Here is an abbreviated list of medical expenses that are tax deductible:

  • Acupuncture
  • Adapters to TV sets and telephones for hearing impaired individuals
  • Bandages
  • Braille books and magazines
  • Capital improvements to your home to accommodate a disability
  • Car (the cost of special equipment so a disabled person can drive)
  • Chiropractic services
  • Contact lenses plus wetting and cleaning solutions
  • Crutches
  • Dental care
  • Dentures
  • Diagnostic devices (such as a blood sugar test kit)
  • Eyeglasses
  • Eye surgery
  • Hearing aids
  • Hospitalization
  • In-home health care (NOT custodial care)
  • Insulin
  • Insurance premiums, co-pays and deductibles for health insurance, dental and eye insurance, and long-term care insurance
  • Laboratory fees
  • Lifetime care fees (a percentage of fees paid under a lifetime contract with a continuing care retirement community)
  • Long-term care services prescribed by a licensed health care practitioner for a chronically ill individual
  • Meals (while staying in a hospital or similar facility)
  • Medicare Part B and Part D premiums
  • Nursing home and assisted living costs
  • Surgeries
  • Optometrist services
  • Oxygen therapy and related equipment
  • Prescription drugs and medicine (drugs from foreign pharmacies are not deductible)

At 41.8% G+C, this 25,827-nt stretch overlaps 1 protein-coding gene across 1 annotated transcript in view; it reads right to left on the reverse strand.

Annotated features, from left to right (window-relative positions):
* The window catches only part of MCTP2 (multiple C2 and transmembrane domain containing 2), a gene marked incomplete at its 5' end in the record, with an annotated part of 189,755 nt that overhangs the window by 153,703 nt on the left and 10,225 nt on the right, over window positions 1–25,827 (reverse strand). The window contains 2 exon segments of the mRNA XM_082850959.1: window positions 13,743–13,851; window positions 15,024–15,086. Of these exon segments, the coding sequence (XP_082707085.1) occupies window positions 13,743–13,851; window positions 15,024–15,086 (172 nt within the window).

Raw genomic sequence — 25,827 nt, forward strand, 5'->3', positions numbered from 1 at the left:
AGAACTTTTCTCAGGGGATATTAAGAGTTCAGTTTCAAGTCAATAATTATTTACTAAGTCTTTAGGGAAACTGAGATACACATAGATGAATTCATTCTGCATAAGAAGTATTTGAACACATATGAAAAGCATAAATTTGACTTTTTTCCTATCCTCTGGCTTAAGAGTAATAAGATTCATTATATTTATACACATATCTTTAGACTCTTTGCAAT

• Psychiatric care
  • Service animals
  • Stop-smoking programs
  • Therapy
  • Transplants of organs
  • Transportation to receive medical care by taxi, bus, train, ambulance, personal car, etc.
  • Weight-loss programs (if part of treatment for specific disease or condition, such as obesity)
  • Wheelchairs
  • X-rays

A complete list of deductible medical expenses is available in IRS Publication 502: Medical and Dental Expenses.

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mcdona1, eligible for what? If they are being paid by the person they are caring for with a written contract, it might be a deduction, but I would ask a tax CPA first about it.
One of the major problems for nursing homes is finding well trained and careing staff. Most of the care falls in the hands of nurses aids who recieve minimal training and often continue to work when they are over retirement age and tired and cronically ill them selves. The good ones find a way to continue their training and go on to become first class nurses.